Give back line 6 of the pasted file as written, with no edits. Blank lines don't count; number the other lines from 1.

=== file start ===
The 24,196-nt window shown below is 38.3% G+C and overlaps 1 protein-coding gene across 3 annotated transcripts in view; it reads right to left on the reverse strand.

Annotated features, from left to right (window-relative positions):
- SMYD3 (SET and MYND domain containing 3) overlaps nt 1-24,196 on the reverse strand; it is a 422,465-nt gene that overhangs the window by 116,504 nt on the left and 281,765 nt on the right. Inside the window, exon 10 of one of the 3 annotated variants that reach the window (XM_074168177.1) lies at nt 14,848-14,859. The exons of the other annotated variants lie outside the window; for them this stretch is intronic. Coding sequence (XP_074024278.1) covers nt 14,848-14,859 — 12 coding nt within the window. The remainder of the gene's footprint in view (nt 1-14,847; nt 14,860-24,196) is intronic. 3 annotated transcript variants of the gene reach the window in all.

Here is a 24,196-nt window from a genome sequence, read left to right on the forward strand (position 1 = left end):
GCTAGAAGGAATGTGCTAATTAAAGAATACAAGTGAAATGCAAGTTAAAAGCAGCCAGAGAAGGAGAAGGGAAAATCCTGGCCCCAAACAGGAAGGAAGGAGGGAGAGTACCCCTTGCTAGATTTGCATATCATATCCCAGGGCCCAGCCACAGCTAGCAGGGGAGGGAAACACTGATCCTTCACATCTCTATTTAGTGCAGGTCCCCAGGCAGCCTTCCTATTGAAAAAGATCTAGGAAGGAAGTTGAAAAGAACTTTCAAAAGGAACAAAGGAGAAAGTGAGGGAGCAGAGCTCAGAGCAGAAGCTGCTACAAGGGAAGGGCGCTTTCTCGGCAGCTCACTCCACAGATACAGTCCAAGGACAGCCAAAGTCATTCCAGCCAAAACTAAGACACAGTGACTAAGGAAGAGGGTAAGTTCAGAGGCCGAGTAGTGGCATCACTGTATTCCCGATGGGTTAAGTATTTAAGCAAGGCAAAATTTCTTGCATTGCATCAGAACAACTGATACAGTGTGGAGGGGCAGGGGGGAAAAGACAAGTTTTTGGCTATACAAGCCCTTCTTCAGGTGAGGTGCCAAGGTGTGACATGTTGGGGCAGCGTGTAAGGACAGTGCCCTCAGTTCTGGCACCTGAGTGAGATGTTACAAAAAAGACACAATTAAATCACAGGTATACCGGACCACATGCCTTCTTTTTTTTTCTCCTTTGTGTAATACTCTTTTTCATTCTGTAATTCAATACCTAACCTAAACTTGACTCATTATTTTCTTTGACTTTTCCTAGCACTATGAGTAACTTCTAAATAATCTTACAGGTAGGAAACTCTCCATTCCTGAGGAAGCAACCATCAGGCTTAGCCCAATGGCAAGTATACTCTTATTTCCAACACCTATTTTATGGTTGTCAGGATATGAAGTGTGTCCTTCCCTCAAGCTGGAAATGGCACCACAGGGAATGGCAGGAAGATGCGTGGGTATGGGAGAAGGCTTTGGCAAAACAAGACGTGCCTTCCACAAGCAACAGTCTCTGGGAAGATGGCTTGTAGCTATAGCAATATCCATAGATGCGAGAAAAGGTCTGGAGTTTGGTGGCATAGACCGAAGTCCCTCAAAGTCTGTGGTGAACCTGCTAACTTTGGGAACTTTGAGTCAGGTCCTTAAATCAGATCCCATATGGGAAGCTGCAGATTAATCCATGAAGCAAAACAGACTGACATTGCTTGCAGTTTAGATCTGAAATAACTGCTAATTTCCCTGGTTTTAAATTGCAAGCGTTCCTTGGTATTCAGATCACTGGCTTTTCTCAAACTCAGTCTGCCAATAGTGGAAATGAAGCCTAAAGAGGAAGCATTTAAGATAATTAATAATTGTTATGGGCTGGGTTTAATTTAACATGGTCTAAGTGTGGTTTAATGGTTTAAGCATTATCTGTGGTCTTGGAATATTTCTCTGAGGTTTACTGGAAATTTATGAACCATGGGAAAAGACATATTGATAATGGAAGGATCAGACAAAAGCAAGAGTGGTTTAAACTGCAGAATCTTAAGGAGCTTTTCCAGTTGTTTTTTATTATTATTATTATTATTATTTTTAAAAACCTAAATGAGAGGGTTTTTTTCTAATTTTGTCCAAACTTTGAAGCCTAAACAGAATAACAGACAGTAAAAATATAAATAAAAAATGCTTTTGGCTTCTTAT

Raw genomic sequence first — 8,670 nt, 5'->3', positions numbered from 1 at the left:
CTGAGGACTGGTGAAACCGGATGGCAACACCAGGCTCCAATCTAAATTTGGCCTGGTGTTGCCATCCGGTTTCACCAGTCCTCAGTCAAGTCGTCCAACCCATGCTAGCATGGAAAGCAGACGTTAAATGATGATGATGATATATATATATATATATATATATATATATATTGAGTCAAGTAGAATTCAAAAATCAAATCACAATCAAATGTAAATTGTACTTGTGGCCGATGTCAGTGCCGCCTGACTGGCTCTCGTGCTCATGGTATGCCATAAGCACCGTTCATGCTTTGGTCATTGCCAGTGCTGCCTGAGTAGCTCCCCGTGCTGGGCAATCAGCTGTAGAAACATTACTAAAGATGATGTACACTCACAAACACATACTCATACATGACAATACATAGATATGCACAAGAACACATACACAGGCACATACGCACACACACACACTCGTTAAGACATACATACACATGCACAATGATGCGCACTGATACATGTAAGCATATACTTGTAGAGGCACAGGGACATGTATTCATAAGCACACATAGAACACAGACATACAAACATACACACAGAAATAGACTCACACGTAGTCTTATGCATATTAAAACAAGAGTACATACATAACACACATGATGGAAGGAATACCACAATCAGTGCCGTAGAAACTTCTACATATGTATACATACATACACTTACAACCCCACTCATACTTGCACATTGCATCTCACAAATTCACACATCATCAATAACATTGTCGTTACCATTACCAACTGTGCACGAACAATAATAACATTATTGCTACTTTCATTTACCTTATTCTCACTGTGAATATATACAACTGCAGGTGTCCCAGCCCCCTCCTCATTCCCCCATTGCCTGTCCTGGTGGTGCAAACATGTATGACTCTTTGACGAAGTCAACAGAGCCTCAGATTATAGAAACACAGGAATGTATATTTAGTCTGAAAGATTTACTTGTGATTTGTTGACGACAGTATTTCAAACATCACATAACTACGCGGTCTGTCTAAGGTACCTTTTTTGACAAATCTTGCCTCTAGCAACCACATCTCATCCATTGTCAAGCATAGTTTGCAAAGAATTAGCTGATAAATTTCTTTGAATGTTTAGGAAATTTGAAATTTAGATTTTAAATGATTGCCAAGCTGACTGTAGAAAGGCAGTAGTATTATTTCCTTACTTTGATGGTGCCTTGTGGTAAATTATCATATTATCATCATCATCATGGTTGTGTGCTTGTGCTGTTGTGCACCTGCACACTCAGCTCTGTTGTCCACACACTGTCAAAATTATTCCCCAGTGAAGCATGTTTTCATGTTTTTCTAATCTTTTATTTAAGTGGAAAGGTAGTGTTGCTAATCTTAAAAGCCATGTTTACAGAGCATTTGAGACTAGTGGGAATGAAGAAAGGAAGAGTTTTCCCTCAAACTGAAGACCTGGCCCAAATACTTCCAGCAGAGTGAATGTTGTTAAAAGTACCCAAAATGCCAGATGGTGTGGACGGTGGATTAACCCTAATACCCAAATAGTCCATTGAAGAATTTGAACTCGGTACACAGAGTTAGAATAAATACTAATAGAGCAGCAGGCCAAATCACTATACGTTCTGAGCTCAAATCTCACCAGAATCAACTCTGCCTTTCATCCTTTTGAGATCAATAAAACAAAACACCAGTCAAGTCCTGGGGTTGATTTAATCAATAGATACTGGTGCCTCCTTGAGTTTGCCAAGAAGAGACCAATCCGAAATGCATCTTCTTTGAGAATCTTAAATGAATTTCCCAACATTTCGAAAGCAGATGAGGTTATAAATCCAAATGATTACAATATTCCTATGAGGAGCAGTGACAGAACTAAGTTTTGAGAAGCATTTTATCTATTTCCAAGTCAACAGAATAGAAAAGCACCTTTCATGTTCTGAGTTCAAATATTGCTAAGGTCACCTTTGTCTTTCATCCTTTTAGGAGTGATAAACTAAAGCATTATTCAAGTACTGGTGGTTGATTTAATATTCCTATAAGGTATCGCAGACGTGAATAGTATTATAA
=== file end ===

Raw genomic sequence first — 8,670 nt, 5'->3', positions numbered from 1 at the left: